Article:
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However, having reached the top, I can scarcely describe either my mood or the view: a sea of colourful, waving prayer flags and a fascinating view of the boundless Himalayas quickly make me forget all my hard work. If the weather is clear, there is a glorious view of the chain of 8,000 metres high mountains. Cho Oyu, Lhotse, Gyachung, and Everest. I do not reach the next village far down in the valley until evening. It´s not much faster going downhill; I keep the bike at walking pace until the wheel rims glow and my hands ache from constantly braking. Before going to sleep, I glance yet again at the star filled sky: thousand upon thousands of stars are visible in the thin atmosphere at 4,200 metres. However, the world´s highest summit at 8,850 metres above sea level has still not let itself be glimpsed. Snow covered mountains form a dark, impenetrable wall as if this mountain´s secret should remain hidden as long as possible. Next day, I carry on under a blue sky and in a dazzling sunshine. The path crosses fields of scree and sandy wastes and is cut again and again by streames and watercourses. Behind every hairpin bend, higher and more precipitous mountains are visible. It cannot be much further now. A final break. A shepherd tending yak assuresme that my destination is to be found just behind the mountain, the Rongbuk monastery, apparently the worlds´s highest monastery at the foot of the Qomolangma "the goddess of the earth" as the Tibetans reverently call the world´s highest mountain.
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Impatiently I set off. I am afraid of only seeing Everest swathed in clouds, as many travellers have already had to experience it. The route seems endless. The state of the road gets worse and worse and I feel my strenght ebbing more and more. I catch sight of a summit, that must be it, the mountain of my dreams! I push against the pedals yet more impatiently. A crowd of monks accompanies me for a little while. Despite the heavy load that they are bringing to the monastery, they help me to push my bike. Their cheerful singing seems to distract them from their efforts. Following two hours of agony, I finally stand before the gates of the monastery at 5,100 metres above sea level. Overwhelmed I stand before the world´s mightiest mountain. The glacier, the imposing north face, the ice-covered summit are revealed in all their glory. My dream has become a reality; I´ve managed it through my own efforts. An unbelievable feeiling of happiness seizes me, a feeling that no money in the world can buy. The next morning, my tent and bike are covered with film of ice. The valley where the monastery is situated is still entirely dark but the world´s highest mountain is already gleaming in the sun´s first rays. The low-lying sun shows marked contours on the north side of the mountainous mass. As the light increases, the whiteness of the everlasting ice becomes more and more dazzling and the blue sky behind it more and more intense. At midday, I reach the Everest Base Camp, a few kilometres above the monastery, with a colourful, highly mixed group of hikers. The base camp consists of a permanent mountain rescue building, of campsites and a stone slab with the simple inscription "Mt. Qomolangma Base Camp 5,200 metres". One can scarcely believe that many major expeditions started here. We meet a group of Spanish mountaineers, who are just preparing to climb Cho Oyu (8,153 m). Their equipment was transported to the base camp by lorry. Following a few days´acclimatisation, they will start their arduous climb to the summit.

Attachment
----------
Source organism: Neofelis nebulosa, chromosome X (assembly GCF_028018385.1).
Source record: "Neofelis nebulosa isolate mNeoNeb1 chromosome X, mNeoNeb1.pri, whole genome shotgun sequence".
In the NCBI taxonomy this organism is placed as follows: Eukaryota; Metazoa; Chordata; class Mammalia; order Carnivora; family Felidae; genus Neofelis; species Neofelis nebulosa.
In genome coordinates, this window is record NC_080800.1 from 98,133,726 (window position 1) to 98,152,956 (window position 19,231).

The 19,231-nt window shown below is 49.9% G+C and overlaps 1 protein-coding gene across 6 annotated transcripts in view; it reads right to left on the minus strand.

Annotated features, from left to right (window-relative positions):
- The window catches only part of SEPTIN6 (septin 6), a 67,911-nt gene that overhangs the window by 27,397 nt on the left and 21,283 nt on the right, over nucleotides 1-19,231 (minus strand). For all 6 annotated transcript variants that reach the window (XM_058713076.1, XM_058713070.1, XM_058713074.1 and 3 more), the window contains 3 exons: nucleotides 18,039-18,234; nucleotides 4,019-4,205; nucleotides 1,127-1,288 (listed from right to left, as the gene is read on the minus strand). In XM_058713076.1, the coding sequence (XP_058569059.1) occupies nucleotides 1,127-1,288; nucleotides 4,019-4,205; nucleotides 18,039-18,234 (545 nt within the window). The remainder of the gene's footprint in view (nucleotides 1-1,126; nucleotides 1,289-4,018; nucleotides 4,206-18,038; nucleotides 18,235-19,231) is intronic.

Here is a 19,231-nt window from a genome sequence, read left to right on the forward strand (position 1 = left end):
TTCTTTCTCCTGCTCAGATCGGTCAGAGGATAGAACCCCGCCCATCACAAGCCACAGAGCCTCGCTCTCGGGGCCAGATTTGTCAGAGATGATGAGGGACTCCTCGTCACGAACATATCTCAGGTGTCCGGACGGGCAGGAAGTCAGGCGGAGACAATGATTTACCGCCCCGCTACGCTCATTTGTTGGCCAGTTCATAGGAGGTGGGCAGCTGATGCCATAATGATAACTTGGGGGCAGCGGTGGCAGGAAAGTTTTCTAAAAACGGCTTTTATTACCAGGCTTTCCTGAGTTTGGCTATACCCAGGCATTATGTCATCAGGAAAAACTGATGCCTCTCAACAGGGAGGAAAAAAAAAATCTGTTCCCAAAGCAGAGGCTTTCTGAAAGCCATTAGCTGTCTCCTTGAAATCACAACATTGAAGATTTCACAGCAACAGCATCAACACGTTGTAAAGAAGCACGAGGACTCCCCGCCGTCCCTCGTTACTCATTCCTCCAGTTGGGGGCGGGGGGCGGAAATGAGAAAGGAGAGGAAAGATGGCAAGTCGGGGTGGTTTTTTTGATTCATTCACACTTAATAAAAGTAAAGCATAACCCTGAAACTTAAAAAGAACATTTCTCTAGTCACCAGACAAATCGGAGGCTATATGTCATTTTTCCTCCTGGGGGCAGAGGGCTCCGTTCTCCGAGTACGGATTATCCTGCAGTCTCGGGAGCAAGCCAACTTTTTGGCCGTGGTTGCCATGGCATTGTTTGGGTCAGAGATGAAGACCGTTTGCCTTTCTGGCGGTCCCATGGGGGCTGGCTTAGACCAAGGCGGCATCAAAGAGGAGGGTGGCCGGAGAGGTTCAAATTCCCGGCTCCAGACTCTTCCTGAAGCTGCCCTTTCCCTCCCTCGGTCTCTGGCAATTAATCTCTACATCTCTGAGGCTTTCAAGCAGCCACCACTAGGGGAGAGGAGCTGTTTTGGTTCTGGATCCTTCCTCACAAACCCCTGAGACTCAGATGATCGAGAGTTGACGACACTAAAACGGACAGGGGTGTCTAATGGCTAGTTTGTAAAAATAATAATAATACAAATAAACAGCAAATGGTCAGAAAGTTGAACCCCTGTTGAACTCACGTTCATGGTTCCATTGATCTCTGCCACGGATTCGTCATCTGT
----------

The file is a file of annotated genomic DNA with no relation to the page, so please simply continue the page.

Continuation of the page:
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I then carry on for a while on foot, to the Rongbuk glacier: a wide, gigantic ribbon of ice runs for kilometres into the valley. While walking, I become even more clearly aware of the immense dimensions of this mountainous world. I walk for several hours but get scarcely any closer to the mountain. In the only "pub" for miles around, the few travellers sit together in the cosy bar and tell each other of their experiences and adventures on their travels. It´s wonderful after many lonely kilometres` pedalling. Momos (pastry envelopes with various fillings), egg rice and chapattis (thin, flat bread) are consumed. Calories and carbohydrate are important. Finally I will go back over the same route for the next two days. At night, I crawl out of the tent once more. The north face of Everest lies in the gentle light of an infinite number of stars. The "goddess of earth" has cast her spell over me.